According to Chitre, the holistic nature of Weiss’ talk was especially appealing. “Hearing about day-to- day duties and challenges of analysts is valuable, but hearing from someone like the president of securities of a major financial institution is more insightful and exciting than directly applicable to what an analyst would be doing in his or her job. His discussion with the group really put into perspective what it meant to have worked in the financial services, particularly banking in such a turbulent time period. “
Chitre says he’ll work in investment banking this summer at a smaller firm and hopes to work at a larger one during his junior year summer. “The visit was extremely valuable because of the connections I made,” he says, “but more importantly for my understanding of the industry as a whole. Being able to talk about conversations I’ve had with people like Jon are probably going to pay me more dividends than having a perfect GPA or how many activities I have on my resume.”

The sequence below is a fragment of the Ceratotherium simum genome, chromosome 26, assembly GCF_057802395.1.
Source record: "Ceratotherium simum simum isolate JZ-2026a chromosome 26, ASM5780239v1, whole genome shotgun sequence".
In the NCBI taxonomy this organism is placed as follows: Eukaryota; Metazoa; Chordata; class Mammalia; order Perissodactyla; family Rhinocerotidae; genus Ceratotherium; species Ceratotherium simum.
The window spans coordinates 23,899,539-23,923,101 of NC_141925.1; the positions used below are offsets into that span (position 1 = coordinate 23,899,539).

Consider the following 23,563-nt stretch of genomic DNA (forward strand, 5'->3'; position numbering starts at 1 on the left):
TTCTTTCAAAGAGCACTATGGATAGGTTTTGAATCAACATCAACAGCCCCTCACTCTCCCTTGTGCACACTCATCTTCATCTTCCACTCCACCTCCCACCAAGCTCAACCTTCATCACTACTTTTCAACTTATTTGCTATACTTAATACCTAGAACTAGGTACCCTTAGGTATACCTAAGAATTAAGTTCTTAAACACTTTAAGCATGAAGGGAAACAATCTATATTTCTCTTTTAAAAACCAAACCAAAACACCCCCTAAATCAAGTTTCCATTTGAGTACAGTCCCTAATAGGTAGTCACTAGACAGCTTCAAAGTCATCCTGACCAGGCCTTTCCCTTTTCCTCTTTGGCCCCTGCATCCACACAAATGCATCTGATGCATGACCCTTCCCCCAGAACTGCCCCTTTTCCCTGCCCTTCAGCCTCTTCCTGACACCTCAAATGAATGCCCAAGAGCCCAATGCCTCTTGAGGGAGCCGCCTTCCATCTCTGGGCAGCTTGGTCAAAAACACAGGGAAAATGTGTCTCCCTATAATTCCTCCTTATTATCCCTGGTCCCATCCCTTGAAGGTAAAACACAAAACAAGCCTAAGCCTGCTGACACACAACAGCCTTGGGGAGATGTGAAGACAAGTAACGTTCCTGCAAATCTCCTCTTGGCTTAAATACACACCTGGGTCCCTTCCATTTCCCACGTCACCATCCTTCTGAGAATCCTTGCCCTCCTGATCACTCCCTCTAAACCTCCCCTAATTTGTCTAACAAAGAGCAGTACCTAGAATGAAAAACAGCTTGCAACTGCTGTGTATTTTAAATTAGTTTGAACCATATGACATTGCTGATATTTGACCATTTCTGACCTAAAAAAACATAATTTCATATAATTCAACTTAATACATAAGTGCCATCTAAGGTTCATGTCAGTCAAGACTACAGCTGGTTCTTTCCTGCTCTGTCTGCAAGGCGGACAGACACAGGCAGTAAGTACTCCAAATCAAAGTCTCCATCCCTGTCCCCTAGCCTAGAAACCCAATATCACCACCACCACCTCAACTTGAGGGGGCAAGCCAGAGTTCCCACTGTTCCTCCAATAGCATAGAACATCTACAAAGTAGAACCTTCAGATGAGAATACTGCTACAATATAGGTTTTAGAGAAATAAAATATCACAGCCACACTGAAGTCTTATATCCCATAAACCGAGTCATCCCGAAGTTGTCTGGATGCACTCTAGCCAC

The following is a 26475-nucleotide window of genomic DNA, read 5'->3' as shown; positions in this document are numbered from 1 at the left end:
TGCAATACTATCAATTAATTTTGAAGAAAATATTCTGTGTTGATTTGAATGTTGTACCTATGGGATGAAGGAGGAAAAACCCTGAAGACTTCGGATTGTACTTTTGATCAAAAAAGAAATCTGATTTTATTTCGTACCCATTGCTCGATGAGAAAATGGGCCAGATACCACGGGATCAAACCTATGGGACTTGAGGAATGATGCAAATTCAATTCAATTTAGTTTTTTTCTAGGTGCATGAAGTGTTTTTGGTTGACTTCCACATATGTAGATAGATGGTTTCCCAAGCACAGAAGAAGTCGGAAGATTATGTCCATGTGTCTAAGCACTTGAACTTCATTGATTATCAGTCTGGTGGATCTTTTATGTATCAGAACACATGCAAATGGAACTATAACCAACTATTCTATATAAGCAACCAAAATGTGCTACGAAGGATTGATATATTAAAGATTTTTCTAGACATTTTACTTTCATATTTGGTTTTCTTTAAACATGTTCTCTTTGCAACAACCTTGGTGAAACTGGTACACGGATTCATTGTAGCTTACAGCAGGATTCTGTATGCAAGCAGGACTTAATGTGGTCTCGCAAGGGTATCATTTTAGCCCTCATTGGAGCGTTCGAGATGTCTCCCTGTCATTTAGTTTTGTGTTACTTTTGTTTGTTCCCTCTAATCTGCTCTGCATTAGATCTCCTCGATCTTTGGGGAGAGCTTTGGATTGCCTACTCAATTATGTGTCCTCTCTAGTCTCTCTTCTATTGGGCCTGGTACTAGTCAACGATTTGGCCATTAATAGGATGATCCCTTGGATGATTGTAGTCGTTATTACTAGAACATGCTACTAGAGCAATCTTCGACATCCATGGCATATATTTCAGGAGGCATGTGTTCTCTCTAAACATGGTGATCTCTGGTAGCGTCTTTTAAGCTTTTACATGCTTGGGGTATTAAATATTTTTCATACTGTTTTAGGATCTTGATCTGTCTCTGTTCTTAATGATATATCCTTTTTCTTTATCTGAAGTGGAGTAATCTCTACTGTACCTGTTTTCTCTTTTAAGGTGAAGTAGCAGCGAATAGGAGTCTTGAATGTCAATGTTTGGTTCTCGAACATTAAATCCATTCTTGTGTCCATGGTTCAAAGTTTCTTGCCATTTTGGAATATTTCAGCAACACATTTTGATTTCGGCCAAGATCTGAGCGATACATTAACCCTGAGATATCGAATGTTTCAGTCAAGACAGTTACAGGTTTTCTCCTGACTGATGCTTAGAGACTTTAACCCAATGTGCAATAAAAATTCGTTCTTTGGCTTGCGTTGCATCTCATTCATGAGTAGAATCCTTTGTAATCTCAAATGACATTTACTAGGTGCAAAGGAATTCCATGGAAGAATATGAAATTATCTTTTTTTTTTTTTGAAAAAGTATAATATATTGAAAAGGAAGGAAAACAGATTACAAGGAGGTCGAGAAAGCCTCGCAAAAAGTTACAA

Planning for the January FEI networking trip begins in early fall. According to Walter, the scheduling each year includes a number of puzzle pieces that must be meticulously fit together.
“Typically, we start by identifying where our resources are,” Walter says, “organizations that have affiliations with the college (who have hired from CMC previously and with whom we have recruiter connections) and firms where we have proactive alumni that help us to plan our visit.”
Walter herself has a many-faceted role to play on the networking trip. She’s a planner, line leader, etiquette guide, taskmaster, attendance taker, lunch provider, staff go-to person, and CMC professional representative. “These visits are exceedingly important for the work that I do throughout the year connecting employers and alumni with our students,” Walter says. “And the trips offer us the opportunity to showcase our wonderful students; hopefully bringing those sought-after east-coast employers closer to our small west-coast campus.”